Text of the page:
Carbon emissions: Think locally

From the Gavin Power Plant in Ohio, you get a sweeping view of the most carbon-intensive zip code in the U.S.

This morning, Politico’s Morning Energy team did some playing around with the EPA’s new interactive Greenhouse Gas Emissions database. They took the highest-emitting zip codes and correlated them with unemployment figures.

What they found was that the highest-emitting zip code, 45620 in Cheshire, Ohio, also had a well-above-average unemployment rate of 11.87 percent. Of the top five worst offenders, only one, 75691 in Tatum, Texas, had below-average unemployment (7.72 percent).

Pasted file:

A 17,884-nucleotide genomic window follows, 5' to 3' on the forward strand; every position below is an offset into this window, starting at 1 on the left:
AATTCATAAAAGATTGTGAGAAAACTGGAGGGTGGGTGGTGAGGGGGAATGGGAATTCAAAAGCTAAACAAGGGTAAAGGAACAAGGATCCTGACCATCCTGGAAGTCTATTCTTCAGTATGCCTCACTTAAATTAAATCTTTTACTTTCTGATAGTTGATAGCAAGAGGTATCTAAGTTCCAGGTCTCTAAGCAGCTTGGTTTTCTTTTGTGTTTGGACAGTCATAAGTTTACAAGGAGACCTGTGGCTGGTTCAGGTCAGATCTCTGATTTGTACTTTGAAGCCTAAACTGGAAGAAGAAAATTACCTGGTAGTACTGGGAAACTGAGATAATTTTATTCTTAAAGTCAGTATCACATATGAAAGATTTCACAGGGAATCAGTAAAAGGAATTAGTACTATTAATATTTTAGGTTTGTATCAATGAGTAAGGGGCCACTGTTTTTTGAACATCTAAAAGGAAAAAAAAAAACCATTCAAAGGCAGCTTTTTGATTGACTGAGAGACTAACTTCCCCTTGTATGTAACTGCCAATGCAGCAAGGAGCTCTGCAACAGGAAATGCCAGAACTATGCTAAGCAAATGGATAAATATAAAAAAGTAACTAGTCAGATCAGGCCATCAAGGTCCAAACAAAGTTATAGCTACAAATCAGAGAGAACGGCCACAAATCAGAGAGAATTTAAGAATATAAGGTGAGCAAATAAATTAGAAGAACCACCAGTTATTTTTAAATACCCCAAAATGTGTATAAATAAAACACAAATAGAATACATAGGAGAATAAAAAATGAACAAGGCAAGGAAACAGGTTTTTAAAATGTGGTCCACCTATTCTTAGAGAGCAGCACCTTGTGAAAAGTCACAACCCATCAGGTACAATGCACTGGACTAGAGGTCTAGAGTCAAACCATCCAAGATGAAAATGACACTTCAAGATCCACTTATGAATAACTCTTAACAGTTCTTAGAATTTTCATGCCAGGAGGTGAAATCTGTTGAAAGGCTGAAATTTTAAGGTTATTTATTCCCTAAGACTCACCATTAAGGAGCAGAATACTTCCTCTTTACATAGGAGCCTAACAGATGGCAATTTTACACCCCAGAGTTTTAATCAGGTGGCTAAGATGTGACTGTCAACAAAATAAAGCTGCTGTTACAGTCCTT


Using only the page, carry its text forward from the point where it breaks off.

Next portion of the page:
What does this prove? Politico’s suggestion that it challenges the idea that GHG-emitting industries create jobs is, at best, a bit of a stretch. It’s more likely a reflection of the fact that big industrial facilities tend to be sited in less-than-prosperous neighborhoods in the first place.

But it’s an example of the type of analysis this database will enable. It turns greenhouse gas emissions from an abstraction to a local-level issue. For instance, three plants in the same zip code as the Midwest Energy News office (OK, cubicle) emit 450,000 MT of CO2 each year.

I encourage you to play around with the database, and if something strikes you as odd or curious, drop us a line.

Photo by Jeff Lovett via Creative Commons

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